W3C home > Mailing lists > Public > www-html@w3.org > April 2000

Re: support for Salsman proposal for form-based device input

From: Clover Andrew <aclover@1VALUE.com>
Date: Mon, 3 Apr 2000 10:06:33 +0200
Message-ID: <5F78AA062F6AD311A59000508B4AAF6D092AF1@pcs02>
To: "'www-html@w3.org'" <www-html@w3.org>
James P. Salsman <bovik@best.com> wrote:

> Suppose that when ACCEPT includes "audio/*" that another button, 
> labeled "Record...", for example, would be rendered, set up to 
> launch an external recorder helper application instead of set 
> within the layout.  And for "image/*" there would be a button 
> with "Capture photo..." or something like that [...]

This is a great idea. The only change needed would be a Note in
the HTML to say that user agents MAY choose to do it, where an
API exists on the host platform for device capture of that type.

> [MS and Netscape should fix ACCEPT]

Quite so. Even with a DEVICE attribute, the ACCEPT setting would
*still* have to implemented properly; giving it a different
syntax for file and device as in device-upload.html loooks like
an unnecessary and confusing wart to me, not to mention it
breaking the HTML 4 definition.

I can't see anything a server could usefully do with
Client-file-maxlength or Content-type-alternates(*), and I can't
think of any reason it should need to know Content-source-device.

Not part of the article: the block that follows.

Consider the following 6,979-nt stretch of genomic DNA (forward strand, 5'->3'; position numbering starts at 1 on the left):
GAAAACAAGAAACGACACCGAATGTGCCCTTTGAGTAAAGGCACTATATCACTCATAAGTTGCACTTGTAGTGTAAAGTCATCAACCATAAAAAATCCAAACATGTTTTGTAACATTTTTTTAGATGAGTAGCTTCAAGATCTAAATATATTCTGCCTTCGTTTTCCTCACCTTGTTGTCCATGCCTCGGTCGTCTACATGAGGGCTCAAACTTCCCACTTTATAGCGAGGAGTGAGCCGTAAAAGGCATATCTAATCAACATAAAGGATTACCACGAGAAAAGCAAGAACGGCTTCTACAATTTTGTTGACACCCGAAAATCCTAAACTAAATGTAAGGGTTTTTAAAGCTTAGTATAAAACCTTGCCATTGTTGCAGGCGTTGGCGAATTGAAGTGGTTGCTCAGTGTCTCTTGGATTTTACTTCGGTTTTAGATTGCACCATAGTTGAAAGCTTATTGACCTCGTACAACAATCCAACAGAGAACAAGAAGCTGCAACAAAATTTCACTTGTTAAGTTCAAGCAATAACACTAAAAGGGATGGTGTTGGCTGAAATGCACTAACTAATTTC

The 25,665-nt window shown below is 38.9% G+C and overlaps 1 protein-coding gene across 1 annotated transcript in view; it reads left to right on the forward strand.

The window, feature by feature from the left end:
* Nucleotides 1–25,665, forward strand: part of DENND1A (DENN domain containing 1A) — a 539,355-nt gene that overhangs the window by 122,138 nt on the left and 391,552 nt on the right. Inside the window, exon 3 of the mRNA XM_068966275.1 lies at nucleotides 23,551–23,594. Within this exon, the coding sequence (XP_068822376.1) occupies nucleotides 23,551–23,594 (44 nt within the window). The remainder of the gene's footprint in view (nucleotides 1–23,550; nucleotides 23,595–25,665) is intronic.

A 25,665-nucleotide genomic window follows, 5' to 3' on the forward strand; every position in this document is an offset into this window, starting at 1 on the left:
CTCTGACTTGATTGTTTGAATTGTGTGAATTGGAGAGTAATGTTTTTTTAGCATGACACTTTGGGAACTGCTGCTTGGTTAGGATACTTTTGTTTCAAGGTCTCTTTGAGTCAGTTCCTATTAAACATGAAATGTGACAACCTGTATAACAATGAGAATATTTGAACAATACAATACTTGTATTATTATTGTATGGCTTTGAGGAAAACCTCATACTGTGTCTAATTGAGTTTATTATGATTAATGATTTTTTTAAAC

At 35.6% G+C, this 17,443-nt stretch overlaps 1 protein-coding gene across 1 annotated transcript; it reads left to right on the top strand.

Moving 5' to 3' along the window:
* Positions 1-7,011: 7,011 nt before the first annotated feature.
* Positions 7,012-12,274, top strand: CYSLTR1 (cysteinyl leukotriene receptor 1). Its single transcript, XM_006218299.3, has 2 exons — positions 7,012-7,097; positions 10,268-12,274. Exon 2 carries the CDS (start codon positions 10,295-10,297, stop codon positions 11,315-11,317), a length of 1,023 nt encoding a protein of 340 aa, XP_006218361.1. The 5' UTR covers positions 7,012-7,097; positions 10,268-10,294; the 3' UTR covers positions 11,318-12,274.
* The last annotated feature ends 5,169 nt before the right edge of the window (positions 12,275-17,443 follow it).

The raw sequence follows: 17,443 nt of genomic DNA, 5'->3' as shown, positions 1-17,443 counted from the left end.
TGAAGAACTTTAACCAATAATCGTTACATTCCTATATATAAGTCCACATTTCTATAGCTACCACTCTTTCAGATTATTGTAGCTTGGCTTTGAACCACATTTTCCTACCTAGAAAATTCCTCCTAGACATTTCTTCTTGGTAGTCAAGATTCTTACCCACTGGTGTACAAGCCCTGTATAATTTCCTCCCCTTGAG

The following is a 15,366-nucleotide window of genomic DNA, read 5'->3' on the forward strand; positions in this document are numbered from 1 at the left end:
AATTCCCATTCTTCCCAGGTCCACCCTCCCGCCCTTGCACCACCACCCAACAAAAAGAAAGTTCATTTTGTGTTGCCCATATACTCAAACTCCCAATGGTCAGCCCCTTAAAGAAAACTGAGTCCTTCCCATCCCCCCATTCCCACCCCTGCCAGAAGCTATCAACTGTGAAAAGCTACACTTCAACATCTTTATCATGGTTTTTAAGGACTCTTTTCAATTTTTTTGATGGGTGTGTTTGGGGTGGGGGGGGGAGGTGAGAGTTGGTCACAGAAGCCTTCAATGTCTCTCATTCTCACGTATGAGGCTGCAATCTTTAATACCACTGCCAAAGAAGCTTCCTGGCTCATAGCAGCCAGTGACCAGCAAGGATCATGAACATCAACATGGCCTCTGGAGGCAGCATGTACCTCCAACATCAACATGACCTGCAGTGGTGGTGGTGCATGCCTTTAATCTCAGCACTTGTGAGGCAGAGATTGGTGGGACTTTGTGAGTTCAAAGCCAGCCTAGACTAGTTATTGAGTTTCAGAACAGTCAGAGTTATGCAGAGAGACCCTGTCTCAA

Are there any particular circumstances where these could be used?

Then there's only MAXTIME left in the specification. Could you
suggest an application where this might be useful? The only
analogue I can think of is that kind of answerphone that
annoyingly cut you off in the mid

(Sorry.) Anyway, the ostensible reason they do that is to
avoid wasting all their recording space. For a web server, file
length rather than time would be the limiting factor to this,
and that could better be limited with the LENGTH attribute,
couldn't it?


> The protocol proposed in this draft has been proven to scale
> for very large files, but is not intended for open-ended
> uploads of content of indeterminate length. 

Thought: chunked transfer-encoding in HTTP requests?

(*: this may be an old chestnut but I haven't seen mention of
it anywhere; shouldn't it, grammatically speaking, be
"alternatives"? I'm sure I've seen both multipart/alternate
and /alternative in use, are both allowed?)

Andrew Clover
Technical Support
Received on Monday, 3 April 2000 04:10:15 UTC

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